An appositive noun or phrase is restrictive (also called essential) if it narrows down the word it modifies. It tells which one of the noun you are writing about. A restrictive appositive noun or phrase is necessary to the meaning of the sentence. If you remove a restrictive appositive phrase, the sentence will sound like it is missing something. It is not separated from the rest of the sentence by commas.
My friend Amanda is on the honor roll again. (You have several friends. Amanda restricts which friend is on the honor roll. If we take out the phrase, we don't know who you are writing about.)
An appositive noun or phrase is nonrestrictive (also called nonessential) if we know exactly who the writer is referring to when the appositive is removed. Nonrestrictive appositives simply add extra information, and they need commas around them.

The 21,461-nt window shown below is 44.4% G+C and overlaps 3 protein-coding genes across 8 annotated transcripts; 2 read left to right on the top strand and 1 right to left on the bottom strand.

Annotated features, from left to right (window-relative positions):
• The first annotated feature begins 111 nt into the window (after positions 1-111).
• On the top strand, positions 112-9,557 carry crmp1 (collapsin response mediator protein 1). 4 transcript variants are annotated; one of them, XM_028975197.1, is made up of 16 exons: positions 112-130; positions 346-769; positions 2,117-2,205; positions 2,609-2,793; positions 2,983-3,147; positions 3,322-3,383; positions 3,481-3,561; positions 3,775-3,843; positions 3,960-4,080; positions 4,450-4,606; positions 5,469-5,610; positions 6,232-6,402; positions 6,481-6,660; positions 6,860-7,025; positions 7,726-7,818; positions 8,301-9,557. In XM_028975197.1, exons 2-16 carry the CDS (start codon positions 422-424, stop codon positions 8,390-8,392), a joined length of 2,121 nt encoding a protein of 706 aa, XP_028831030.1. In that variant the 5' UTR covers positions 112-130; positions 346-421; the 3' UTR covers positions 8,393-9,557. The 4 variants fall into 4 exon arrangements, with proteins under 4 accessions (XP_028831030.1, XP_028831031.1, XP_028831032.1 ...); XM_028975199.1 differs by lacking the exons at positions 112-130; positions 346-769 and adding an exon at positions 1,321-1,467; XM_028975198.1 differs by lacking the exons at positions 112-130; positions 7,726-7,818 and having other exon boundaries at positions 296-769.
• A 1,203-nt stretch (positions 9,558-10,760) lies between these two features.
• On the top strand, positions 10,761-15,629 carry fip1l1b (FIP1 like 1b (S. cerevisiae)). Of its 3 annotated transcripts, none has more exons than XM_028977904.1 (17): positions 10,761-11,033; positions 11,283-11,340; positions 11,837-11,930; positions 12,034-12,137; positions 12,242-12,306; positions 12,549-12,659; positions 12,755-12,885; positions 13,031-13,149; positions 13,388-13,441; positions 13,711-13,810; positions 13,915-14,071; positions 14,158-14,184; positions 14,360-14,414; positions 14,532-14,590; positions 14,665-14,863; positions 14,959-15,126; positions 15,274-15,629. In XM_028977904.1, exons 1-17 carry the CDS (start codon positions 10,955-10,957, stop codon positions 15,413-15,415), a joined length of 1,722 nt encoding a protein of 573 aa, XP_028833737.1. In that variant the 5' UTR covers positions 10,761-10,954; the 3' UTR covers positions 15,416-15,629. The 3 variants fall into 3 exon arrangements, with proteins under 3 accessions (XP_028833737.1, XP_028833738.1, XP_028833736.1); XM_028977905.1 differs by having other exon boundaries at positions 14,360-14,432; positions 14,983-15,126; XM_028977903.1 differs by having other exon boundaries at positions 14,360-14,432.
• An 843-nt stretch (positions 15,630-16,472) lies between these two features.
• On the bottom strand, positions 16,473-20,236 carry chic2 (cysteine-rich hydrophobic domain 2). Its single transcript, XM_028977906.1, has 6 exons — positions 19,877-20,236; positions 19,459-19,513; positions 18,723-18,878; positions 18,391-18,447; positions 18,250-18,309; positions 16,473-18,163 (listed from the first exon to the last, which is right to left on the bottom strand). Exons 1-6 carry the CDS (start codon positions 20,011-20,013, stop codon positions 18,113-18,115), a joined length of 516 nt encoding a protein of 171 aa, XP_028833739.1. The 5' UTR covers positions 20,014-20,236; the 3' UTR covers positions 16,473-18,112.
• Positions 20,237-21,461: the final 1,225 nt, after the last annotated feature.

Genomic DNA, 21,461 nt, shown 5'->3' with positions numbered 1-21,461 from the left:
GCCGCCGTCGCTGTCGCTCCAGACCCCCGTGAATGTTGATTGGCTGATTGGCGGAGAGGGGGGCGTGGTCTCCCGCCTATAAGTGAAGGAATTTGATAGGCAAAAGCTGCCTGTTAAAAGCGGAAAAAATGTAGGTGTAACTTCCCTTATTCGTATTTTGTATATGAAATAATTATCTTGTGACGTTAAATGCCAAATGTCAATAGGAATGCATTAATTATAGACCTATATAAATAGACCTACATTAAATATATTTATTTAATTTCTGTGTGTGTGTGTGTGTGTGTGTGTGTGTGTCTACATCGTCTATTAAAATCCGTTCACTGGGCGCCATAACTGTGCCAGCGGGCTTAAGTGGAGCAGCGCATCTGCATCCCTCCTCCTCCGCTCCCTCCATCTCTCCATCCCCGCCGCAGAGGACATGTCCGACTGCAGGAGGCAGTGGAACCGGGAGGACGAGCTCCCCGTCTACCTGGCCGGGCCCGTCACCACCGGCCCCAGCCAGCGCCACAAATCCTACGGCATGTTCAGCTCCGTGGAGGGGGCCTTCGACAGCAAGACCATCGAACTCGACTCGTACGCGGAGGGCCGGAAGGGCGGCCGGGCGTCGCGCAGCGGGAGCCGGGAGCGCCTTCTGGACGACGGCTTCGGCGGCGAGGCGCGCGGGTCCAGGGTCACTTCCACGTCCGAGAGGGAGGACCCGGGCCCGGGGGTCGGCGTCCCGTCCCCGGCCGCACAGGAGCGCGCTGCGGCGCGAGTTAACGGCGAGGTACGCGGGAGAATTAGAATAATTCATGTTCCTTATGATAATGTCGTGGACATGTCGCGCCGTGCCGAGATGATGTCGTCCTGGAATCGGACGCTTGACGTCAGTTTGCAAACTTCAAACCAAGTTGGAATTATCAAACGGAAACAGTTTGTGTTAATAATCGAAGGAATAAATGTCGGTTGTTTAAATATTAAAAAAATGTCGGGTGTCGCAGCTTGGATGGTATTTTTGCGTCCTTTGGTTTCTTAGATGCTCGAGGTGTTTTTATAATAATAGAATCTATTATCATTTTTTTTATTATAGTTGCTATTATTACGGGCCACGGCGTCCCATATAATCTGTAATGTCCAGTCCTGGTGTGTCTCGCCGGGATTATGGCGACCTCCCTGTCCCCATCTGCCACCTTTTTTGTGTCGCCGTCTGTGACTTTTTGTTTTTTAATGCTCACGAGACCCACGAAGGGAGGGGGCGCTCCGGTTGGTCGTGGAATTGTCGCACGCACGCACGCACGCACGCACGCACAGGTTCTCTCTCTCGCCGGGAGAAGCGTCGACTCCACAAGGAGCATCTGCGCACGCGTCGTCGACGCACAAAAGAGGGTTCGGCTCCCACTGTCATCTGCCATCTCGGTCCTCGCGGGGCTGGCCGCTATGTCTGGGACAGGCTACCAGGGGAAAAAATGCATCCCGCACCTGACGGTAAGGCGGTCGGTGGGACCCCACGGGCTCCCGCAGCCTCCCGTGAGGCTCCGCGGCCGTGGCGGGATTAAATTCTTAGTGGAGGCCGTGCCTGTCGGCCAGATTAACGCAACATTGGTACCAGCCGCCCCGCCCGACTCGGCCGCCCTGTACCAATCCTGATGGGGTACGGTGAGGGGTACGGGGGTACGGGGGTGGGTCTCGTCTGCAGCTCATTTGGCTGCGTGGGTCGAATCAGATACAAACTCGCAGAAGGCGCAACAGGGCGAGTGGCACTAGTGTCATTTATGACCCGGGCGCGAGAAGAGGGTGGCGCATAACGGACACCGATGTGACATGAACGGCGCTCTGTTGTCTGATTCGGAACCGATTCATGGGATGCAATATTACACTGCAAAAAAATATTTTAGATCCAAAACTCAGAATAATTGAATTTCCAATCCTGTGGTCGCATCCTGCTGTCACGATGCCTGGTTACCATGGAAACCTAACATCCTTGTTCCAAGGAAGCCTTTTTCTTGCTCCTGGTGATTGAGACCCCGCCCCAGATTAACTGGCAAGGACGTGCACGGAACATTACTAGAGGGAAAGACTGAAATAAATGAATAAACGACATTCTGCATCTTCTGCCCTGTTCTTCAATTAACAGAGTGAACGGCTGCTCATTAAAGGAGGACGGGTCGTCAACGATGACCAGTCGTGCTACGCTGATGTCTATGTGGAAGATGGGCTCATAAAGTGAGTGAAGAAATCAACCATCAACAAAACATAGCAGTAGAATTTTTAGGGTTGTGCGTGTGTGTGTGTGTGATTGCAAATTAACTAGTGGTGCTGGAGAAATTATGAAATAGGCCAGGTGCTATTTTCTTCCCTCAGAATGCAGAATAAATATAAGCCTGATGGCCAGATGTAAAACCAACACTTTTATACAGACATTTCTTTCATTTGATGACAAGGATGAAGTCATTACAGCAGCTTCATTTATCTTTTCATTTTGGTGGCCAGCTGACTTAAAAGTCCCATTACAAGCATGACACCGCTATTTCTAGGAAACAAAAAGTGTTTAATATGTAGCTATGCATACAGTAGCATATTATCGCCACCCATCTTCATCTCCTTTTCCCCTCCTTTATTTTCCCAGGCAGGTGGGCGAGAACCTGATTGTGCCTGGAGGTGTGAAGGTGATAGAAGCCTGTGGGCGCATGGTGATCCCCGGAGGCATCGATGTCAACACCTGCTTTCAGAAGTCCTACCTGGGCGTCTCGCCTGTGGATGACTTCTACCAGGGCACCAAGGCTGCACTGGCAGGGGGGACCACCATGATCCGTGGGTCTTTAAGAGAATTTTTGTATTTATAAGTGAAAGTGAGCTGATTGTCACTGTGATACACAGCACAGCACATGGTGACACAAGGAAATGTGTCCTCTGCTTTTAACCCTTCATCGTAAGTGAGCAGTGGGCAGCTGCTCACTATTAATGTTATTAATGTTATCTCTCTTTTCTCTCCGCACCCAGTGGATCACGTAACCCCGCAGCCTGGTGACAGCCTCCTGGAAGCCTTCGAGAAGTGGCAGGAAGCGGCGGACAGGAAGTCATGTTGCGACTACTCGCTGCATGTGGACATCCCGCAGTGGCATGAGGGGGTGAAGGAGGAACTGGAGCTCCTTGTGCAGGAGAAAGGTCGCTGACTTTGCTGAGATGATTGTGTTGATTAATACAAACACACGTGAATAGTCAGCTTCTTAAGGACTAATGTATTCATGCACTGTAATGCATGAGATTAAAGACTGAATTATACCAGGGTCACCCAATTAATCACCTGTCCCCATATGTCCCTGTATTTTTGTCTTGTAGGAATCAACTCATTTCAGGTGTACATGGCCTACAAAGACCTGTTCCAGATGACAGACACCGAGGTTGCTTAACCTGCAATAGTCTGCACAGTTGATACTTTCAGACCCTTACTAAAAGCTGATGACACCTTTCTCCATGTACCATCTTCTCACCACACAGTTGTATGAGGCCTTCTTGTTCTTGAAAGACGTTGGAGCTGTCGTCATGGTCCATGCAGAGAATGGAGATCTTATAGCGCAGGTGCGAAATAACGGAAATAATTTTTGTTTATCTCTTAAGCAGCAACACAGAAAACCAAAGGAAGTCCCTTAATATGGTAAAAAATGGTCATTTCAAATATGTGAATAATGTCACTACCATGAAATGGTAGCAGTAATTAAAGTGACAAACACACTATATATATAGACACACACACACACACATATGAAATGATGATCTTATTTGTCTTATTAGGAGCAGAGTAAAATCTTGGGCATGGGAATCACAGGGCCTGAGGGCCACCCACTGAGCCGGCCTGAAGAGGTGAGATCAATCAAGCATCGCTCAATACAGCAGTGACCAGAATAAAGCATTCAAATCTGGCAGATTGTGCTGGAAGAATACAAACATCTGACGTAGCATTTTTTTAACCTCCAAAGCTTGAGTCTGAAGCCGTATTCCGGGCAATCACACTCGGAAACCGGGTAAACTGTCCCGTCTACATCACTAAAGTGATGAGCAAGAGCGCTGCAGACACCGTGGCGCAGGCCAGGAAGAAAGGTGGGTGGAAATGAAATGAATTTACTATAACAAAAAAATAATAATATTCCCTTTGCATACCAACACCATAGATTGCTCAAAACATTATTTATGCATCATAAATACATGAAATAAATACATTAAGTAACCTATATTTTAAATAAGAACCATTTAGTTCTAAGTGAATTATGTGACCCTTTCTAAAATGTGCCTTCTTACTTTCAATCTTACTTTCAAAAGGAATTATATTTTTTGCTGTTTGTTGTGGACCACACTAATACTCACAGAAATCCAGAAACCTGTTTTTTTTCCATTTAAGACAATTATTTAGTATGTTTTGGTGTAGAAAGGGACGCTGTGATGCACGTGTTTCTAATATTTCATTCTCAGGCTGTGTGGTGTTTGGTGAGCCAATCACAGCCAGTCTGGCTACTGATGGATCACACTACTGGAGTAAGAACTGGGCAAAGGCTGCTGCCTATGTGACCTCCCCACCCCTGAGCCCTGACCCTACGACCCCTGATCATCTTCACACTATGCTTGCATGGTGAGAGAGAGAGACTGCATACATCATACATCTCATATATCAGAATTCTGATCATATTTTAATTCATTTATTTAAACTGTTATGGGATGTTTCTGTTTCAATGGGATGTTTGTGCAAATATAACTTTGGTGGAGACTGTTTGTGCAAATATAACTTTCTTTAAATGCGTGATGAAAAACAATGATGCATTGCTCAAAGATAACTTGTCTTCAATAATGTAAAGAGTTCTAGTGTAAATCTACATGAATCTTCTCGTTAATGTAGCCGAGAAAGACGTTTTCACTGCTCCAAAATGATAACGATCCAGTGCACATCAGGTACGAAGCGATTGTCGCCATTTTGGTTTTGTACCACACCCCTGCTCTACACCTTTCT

Amanda, my friend, is on the honor roll again. (We know Amanda is on the honor roll again, even if we don't know she's your friend.)
My best friend, Amanda, is on the honor roll again. (In this case, Amanda is nonrestrictive because you can only have one best friend. We don't need to know her name is Amanda in order to know who you are writing about.)
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